Can’t extend? How to add a mezzanine to your home and create extra space

So you want more space, but you don’t have a huge garden to build out into and you can’t afford to dig down under your home. What can you do?

Well, if you’re big on height but small on floor space, there is a way to add another room without adding a single square metre to the size of your home: a mezzanine level. 

 Mezzanines — essentially large balconies in rooms with high enough ceilings — are imaginative ways to create cool seating spaces or even small bedrooms.

Up and away: Mezzanines — essentially large balconies in rooms with high enough ceilings — can create cool seating spaces or even small bedrooms

They often appear in homes converted from other buildings, such as schools or barns, but can also be slipped into Victorian houses. 

You would normally need at least 4m of head height.

Aiming high

Kate Ellison and her husband, Robert, recently had a mezzanine level added to the kitchen in their Victorian house in Stoke Newington, North London, as part of a renovation designed by Emil Eve Architects.

The mezzanine hovers above the cupboards, and is lined with bookcases so the couple’s three children can sit reading or chat to their parents while the grown-ups prepare meals.

‘It creates such an interesting, modern space,’ says Kate. ‘It really gives the house that wow factor.’

Specialist firm Neville Johnson is a good option for creating home library spaces, and it offers plenty of styles that can be customised.

Usually when adding a mezzanine, the maximum size is half the area of the room below it, otherwise natural light won’t flow down. 

If you’re planning to use one as a bedroom, folding or sliding screens allow for privacy.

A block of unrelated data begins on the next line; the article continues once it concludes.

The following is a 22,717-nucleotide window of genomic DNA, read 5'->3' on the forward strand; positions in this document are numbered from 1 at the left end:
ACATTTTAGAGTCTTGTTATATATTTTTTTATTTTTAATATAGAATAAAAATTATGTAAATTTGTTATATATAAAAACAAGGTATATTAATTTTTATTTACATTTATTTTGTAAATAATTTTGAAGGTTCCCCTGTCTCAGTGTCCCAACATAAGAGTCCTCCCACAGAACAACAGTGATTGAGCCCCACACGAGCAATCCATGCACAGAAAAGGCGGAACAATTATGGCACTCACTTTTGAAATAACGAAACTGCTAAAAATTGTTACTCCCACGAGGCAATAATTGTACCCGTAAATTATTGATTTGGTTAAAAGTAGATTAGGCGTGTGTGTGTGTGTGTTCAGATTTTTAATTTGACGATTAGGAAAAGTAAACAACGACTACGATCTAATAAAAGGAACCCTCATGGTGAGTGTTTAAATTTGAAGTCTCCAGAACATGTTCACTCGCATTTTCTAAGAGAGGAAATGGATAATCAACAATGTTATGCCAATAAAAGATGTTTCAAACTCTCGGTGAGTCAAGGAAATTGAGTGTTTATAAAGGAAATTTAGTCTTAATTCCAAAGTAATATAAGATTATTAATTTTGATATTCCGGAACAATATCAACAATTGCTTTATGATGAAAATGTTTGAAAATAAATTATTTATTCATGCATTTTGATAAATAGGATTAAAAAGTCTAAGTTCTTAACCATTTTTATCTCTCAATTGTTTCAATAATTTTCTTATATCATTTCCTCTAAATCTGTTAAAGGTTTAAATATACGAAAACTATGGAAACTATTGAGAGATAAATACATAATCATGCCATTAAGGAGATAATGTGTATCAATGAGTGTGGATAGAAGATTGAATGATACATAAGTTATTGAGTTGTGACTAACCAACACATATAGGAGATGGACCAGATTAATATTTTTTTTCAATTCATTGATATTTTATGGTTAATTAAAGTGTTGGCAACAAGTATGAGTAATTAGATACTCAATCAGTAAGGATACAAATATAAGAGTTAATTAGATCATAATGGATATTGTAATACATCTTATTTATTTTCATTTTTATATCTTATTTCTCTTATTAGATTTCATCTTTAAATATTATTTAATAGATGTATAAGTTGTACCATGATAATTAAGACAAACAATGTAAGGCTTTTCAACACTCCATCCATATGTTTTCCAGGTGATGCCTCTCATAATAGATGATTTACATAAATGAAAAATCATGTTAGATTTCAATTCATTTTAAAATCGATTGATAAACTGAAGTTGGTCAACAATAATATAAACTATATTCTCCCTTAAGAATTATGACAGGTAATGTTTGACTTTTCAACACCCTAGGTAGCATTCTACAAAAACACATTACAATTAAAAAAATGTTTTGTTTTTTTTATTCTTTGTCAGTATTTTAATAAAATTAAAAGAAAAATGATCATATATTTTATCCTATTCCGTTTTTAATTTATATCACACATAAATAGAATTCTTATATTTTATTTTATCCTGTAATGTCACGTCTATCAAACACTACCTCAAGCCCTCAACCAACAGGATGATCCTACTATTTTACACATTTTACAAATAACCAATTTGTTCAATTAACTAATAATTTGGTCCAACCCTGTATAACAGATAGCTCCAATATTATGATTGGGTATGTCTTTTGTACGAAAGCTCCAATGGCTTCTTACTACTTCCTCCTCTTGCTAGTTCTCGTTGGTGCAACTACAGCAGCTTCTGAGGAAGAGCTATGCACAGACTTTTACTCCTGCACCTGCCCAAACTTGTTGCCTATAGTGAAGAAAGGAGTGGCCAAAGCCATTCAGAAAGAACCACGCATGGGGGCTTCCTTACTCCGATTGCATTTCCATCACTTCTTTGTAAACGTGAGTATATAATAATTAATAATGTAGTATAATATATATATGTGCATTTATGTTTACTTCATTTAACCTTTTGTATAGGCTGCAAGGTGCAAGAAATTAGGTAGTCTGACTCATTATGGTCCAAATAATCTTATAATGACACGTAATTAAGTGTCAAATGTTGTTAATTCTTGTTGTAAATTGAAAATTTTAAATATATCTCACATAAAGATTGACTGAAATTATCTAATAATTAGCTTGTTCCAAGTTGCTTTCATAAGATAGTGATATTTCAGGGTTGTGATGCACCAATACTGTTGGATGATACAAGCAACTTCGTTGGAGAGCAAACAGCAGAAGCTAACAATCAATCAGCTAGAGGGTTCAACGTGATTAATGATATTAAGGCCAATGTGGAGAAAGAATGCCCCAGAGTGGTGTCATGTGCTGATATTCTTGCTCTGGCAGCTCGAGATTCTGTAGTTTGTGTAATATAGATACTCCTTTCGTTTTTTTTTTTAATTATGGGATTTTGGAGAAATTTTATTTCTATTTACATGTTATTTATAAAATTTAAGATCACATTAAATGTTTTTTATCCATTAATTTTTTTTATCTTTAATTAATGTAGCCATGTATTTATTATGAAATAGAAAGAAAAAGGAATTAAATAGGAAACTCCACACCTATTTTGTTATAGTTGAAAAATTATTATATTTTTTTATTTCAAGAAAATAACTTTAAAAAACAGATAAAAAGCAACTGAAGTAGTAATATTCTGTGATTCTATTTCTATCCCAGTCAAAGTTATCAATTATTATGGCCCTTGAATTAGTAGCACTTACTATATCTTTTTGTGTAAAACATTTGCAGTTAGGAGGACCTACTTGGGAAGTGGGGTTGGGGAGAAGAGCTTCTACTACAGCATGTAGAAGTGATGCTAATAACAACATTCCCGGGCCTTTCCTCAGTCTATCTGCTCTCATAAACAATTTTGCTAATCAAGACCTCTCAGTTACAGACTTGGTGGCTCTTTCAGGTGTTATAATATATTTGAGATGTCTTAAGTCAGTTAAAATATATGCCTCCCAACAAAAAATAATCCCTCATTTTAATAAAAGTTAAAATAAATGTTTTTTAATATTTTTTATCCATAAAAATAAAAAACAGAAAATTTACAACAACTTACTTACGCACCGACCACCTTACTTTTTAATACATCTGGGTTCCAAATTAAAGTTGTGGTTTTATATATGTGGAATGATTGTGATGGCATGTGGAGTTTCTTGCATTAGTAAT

Ikea’s Tolkning room divider is crafted out of natural fibres and creates the feeling of a room within a room (£99).

Or, for a more colourful option, go for Wayfair’s Havell panel folding room divider with printed vintage motifs (£172.99).

Light and bright

Open-plan mezzanine spaces create flow in the house, while separate levels allow different areas to retain distinct character and functionality.

Brighton-based firm Life Size Architecture was hired to unite a house with the basement flat below it. 

The challenge was to bring natural light down into the below-ground area. 

Creating mezzanine levels let light spill down, and produced a pair of nooks where you could sit and read, or view the garden through a picture window.

Rob Beer, director of Life Size, says: ‘Originally the house was split into two properties — the owners lived in the upper house and let out the lower flat. 

‘So they actually had enough living area upstairs and we thought when we joined the two properties we could lose a room or two and create two mezzanines which would bring light downstairs.’ 

They were created with bespoke joinery and ironwork. One is a music room, the other is a sort of upper extension of the kitchen.

Complete overhaul

Architect Ana Sutherland, of firm Francisco Sutherland, was commissioned to redesign a three-storey flat in the Bunyan Court building, built in 1972 on London’s Barbican Estate — a famous example of Brutalist architecture.

To contrast with the concrete building, Sutherland designed an oak internal structure on a mezzanine that holds a bedroom and shower room. 

Shutters of the same oak open the bedroom to the room below or close it off for privacy.

‘The flat had a double-height space with a vaulted ceiling, so we could accommodate an extra floor, but the client wanted to keep some of the double-height space,’ she explains.

‘We created an upper level taking only half the space, so the room below still has some of the double-height. You can still look up at that lovely vaulted ceiling.’

She says the downside of mezzanines is that they are always linked to the room below, so you sacrifice privacy. 

‘They work best as ancillary spaces, such as studies, kids’ play areas or sleeping platforms.’

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